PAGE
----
Friday, July 27, 2007

Fullbore Friday

A battle that wasn't, and a warship that did not find her way to war - but a lesson none-the-less. I present to you HMCS Rainbow, the one of the first two ships of the Canadian Navy.

Her story reminds me of those who think that because their ship is not manned, armed, trained, or designed for a mission - that for some reason in war they will be given a pass. "They won't deploy a CVN that close to shore....we won't go without air superiority...there is no threat there...other units can do that...the 1,000 ship Navy concept addresses that..." and so on.

No, when the call comes - you get underway - as the crew of the RAINBOW did.
At 8:55 p.m. on the 4th of August, 1914, a telegram was received from Westminster announcing that war had been declared against Germany. ... HMCS RAINBOW was already at sea, and was therefore the first ship of the RCN to be at sea as a belligerent.

Rainbow’s fearless captain, Commander Walter Hose, understood the crucial importance of setting the right tone early on. Much, therefore, hung in the balance when Rainbow headed south in search of von Spee’s cruisers on Aug. 4, 1914. The German Asiatic Squadron represented a formidable challenge: Two modern armoured cruisers, Gneisenau and Scharnhorst, and four modern light cruisers, Dresden, Emden, Leipzig and Nurnberg. The two big ships carried 8.2-inch and 6-inch guns, and their gunnery was renowned as the best in the German fleet. Their armour was impenetrable to Rainbow’s guns at anything beyond point-blank range. Scharnhorst and Gneisenau were also faster, by nearly four knots (23 versus 19.75): They could eat Rainbow for breakfast. The light cruisers were more of a match, but the German ships were newer and four knots faster, too, while their modern 4.1-inch guns had a longer range than Rainbow’s aging 6-inch. In fair weather, any one of them could stand off and beat Rainbow into submission without being hit. By late July 1914, this powerful German force was largely dispersed, with Leipzig and Nurnberg exchanging places off Mexico as part of an international force protecting foreign interests during the Mexican civil war. The British had few ships in the Pacific, and these were scattered across a quarter of the earth’s surface. The great uncertainty facing von Spee was the intent of Britain’s Pacific ally Japan. Her powerful fleet made the western Pacific untenable, while the heavy cruiser Idzumo was with the international fleet off Mexico and had to be watched carefully. Also off Mexico were two aging British sloops, Algerine and Shearwater, each of about 1,000 tons and utterly defenceless. The only British warship in the whole eastern basin of the Pacific Ocean was little Rainbow. Rainbow was ordered to prepare herself for war, while a group of British Columbia businessmen opened negotiations with a Seattle shipyard for the purchase of two submarines being built for Chile. Hose soon had Rainbow ready for sea, but high explosive shells for her guns were not expected to arrive from Halifax until Aug. 6 because the railway refused to handle the explosives. So Hose drew antiquated shells filled with black powder (modern shells used cordite) from old stores in Esquimalt, filled out his crew from local volunteer “reservists” (an amateur group of naval enthusiasts who had no official standing) and declared his ship ready. On the afternoon of Aug. 2, the British requested that “Rainbow should proceed south at once in order to get in touch with (Leipzig) and generally guard the trade routes north of the equator.” This was an ambitious order for a partially manned training cruiser equipped with little more than solid shot. At 1 a.m. on Aug. 4, Rainbow cleared Esquimalt harbour. Few thought they would see her again.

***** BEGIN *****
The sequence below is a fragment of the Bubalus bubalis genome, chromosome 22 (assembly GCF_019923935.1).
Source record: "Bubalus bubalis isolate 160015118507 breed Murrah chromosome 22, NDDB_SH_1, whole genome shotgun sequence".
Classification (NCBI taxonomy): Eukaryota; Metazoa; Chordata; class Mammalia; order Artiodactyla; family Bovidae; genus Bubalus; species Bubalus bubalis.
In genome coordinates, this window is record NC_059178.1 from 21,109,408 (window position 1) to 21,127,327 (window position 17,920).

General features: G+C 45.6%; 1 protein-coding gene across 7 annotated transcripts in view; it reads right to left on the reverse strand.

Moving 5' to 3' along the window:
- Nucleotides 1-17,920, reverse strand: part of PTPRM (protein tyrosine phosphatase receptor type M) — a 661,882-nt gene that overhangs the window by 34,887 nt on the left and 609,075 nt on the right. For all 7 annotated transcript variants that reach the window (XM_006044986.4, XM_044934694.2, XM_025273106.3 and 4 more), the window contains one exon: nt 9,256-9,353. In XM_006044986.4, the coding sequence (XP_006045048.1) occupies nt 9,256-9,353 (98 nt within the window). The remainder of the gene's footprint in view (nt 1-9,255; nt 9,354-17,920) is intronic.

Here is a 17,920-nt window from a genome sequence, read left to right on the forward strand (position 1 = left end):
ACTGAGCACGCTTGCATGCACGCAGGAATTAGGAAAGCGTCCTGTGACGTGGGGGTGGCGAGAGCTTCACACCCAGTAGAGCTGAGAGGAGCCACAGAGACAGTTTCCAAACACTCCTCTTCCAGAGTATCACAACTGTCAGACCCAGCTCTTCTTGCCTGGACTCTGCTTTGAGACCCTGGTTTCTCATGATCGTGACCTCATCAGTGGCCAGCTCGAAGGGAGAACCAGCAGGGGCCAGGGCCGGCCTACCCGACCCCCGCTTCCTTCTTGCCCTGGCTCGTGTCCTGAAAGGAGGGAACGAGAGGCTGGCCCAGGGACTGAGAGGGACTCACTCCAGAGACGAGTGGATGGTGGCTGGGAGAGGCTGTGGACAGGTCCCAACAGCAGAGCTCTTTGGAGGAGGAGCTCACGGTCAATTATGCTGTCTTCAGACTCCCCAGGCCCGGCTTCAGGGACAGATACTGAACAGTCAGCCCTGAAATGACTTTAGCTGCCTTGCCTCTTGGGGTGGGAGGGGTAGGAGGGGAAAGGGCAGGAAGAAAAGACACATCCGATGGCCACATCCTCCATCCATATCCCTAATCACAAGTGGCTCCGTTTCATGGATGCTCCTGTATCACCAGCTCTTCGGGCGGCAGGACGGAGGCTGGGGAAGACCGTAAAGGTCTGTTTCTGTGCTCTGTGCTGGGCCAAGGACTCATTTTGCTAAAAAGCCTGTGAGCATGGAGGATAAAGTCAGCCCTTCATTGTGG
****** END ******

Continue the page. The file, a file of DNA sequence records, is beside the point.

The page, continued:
Great story. Admiral Graf von Spee's squadron's saga ... well .... that is for a few FbF for later on.

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